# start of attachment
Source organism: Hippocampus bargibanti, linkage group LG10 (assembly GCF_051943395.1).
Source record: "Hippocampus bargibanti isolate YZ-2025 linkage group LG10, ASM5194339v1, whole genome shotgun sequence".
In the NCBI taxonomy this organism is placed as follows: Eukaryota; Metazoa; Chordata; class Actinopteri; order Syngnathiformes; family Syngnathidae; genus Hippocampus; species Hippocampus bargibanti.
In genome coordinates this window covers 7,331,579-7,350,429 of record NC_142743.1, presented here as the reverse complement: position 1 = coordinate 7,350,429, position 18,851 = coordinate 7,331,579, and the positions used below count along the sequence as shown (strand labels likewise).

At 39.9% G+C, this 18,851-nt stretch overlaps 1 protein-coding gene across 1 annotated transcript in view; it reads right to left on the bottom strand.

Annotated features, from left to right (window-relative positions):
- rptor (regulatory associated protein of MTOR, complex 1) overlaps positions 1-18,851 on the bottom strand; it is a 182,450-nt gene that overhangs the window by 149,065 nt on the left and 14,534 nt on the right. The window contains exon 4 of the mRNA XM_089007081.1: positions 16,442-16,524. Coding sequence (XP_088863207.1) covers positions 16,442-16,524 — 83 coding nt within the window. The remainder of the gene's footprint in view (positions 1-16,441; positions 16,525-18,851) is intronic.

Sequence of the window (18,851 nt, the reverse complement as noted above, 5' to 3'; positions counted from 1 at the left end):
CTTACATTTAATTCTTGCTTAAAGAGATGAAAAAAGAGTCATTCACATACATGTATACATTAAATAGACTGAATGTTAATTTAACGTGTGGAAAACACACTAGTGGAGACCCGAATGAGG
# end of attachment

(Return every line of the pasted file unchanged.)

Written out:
Source organism: Hippocampus bargibanti, linkage group LG10 (assembly GCF_051943395.1).
Source record: "Hippocampus bargibanti isolate YZ-2025 linkage group LG10, ASM5194339v1, whole genome shotgun sequence".
In the NCBI taxonomy this organism is placed as follows: Eukaryota; Metazoa; Chordata; class Actinopteri; order Syngnathiformes; family Syngnathidae; genus Hippocampus; species Hippocampus bargibanti.
In genome coordinates this window covers 7,331,579-7,350,429 of record NC_142743.1, presented here as the reverse complement: position 1 = coordinate 7,350,429, position 18,851 = coordinate 7,331,579, and the positions used below count along the sequence as shown (strand labels likewise).

At 39.9% G+C, this 18,851-nt stretch overlaps 1 protein-coding gene across 1 annotated transcript in view; it reads right to left on the bottom strand.

Annotated features, from left to right (window-relative positions):
- rptor (regulatory associated protein of MTOR, complex 1) overlaps positions 1-18,851 on the bottom strand; it is a 182,450-nt gene that overhangs the window by 149,065 nt on the left and 14,534 nt on the right. The window contains exon 4 of the mRNA XM_089007081.1: positions 16,442-16,524. Coding sequence (XP_088863207.1) covers positions 16,442-16,524 — 83 coding nt within the window. The remainder of the gene's footprint in view (positions 1-16,441; positions 16,525-18,851) is intronic.

Sequence of the window (18,851 nt, the reverse complement as noted above, 5' to 3'; positions counted from 1 at the left end):
CTTACATTTAATTCTTGCTTAAAGAGATGAAAAAAGAGTCATTCACATACATGTATACATTAAATAGACTGAATGTTAATTTAACGTGTGGAAAACACACTAGTGGAGACCCGAATGAGG